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Showing posts with label consonant sounds. Show all posts
Showing posts with label consonant sounds. Show all posts

Random Tidbits About Our Language Reading Teachers Should Know

A couple of weeks ago, I went to a 4 day LETRS training session.  Letters stands for Language Essentials for Teachers of Reading and Spelling.  The recent 4 day session was the second of three sessions.  It's exhausting and overwhelming stuff, but it's amazing and quite valuable to know as a teacher of reading.  See this link for more information about my LETRS training.  Here are some interesting pieces of information I learned from some of the training.

1. Vowels are open, unconstricted sounds.  The English Language has 18 vowel sounds:  5 short vowel sounds; 5 long vowel sounds; 3 r controlled vowels /er/ (spelled er, ir, or ur), /ar/, and /or/; diphthongs /oi/, /ow/; and the vowel teams /aw/, /oo/ (as in book) and /oo/ as in (as in pool).  This doesn't include the schwa sound, which takes on a short u or a short i sound in unaccented syllables.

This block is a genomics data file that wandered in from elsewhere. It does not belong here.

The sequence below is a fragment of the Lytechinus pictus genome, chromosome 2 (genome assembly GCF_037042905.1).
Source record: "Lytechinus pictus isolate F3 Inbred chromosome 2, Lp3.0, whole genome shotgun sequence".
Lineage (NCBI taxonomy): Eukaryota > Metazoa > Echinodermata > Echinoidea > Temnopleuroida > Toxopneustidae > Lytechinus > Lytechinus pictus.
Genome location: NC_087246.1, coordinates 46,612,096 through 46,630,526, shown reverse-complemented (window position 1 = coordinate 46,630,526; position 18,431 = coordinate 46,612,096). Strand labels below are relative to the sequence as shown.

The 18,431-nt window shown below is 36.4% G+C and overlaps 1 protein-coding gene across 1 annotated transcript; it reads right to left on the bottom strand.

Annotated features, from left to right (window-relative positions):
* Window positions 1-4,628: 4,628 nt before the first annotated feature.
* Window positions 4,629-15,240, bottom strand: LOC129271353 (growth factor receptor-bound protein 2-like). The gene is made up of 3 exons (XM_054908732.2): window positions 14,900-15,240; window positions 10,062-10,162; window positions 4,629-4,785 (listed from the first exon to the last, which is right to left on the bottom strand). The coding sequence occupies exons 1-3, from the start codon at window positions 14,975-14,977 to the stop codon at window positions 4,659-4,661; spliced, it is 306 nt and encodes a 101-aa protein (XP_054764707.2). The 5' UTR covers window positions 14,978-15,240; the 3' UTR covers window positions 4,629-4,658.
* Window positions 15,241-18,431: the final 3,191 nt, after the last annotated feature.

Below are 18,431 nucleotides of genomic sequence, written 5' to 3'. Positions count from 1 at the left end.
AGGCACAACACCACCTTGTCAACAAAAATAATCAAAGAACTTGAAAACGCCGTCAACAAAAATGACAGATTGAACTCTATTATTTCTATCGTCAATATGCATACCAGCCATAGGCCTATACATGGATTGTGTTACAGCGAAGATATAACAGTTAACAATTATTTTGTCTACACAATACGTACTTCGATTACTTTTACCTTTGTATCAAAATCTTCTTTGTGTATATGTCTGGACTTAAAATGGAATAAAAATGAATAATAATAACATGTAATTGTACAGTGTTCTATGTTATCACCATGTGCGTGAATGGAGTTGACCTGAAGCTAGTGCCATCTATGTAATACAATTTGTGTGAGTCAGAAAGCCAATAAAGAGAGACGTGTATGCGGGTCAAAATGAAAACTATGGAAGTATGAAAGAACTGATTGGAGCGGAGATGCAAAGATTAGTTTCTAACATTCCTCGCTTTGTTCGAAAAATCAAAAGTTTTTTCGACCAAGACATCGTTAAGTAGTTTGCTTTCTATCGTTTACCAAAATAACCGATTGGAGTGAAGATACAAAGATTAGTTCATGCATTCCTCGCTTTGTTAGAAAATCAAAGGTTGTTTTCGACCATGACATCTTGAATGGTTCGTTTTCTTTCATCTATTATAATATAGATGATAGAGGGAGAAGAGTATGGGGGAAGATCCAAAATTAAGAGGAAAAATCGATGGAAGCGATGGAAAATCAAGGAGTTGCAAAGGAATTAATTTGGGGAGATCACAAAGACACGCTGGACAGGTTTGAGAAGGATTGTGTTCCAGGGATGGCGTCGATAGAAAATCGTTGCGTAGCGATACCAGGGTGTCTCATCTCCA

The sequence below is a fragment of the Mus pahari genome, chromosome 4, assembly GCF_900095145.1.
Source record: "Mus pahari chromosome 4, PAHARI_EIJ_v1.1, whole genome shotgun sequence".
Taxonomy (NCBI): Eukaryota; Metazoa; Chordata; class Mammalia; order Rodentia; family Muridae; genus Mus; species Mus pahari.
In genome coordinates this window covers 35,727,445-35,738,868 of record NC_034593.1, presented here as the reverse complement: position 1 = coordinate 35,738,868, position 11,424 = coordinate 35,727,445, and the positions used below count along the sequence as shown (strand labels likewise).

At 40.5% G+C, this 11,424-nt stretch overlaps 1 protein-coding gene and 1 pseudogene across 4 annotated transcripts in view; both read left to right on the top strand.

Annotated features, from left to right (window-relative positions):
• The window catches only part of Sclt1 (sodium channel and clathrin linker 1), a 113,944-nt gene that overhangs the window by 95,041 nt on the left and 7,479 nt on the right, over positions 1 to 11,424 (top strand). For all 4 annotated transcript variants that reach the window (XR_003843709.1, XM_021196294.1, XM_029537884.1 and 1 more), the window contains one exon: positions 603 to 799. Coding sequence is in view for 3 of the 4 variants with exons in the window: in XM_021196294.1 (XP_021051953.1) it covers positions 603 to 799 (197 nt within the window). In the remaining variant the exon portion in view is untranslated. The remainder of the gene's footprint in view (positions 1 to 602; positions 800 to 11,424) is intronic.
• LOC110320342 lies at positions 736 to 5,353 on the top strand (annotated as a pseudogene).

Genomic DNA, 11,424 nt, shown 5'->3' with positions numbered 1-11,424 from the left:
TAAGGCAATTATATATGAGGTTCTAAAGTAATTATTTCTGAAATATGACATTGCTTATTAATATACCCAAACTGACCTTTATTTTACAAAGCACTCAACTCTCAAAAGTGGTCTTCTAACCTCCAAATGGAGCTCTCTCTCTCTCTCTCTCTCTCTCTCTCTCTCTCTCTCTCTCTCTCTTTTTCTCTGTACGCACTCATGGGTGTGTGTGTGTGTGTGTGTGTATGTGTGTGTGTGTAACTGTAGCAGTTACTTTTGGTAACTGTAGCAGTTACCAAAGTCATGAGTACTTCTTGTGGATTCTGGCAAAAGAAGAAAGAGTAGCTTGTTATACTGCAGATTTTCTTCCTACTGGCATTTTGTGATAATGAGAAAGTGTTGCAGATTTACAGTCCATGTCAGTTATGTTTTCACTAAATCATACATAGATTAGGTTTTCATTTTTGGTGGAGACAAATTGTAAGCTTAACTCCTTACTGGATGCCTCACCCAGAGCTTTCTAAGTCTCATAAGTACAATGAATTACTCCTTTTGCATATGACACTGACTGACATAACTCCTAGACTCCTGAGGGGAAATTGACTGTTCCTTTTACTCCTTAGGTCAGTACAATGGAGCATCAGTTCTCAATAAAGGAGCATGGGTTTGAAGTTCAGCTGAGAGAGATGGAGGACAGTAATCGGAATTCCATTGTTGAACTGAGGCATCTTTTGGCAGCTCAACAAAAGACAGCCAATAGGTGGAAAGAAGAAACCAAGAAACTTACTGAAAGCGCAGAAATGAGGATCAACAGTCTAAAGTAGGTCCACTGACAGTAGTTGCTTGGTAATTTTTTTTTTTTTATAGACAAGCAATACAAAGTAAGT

2. The English Language has 25 consonant sounds:  /p/,/b/, /t/, /d/, /k/, /g/, /m/, /n/, /ng/, /f/, /v/, /th/ (unvoiced, as in three), /th/ (voiced, as in those), /s/, /z/, /sh/, /zh/ (as in pleasure), /ch/, /j/, /y/, /wh/, /w/, /h/, /l/, and /r/.

3. Fifty percent of words have short vowels.

4. The English language isn't as unpredictable as people think:

  • 50% of words are predictable by rule
  • 36% of words are predictable by rule with 1 error, usually a vowel
  • 10% of words will be predictable with morphology and word origin taken into account
  • Fewer than 4% of words are true oddities.
This is just the beginning of what I've learned from this training.  See also THIS POST.

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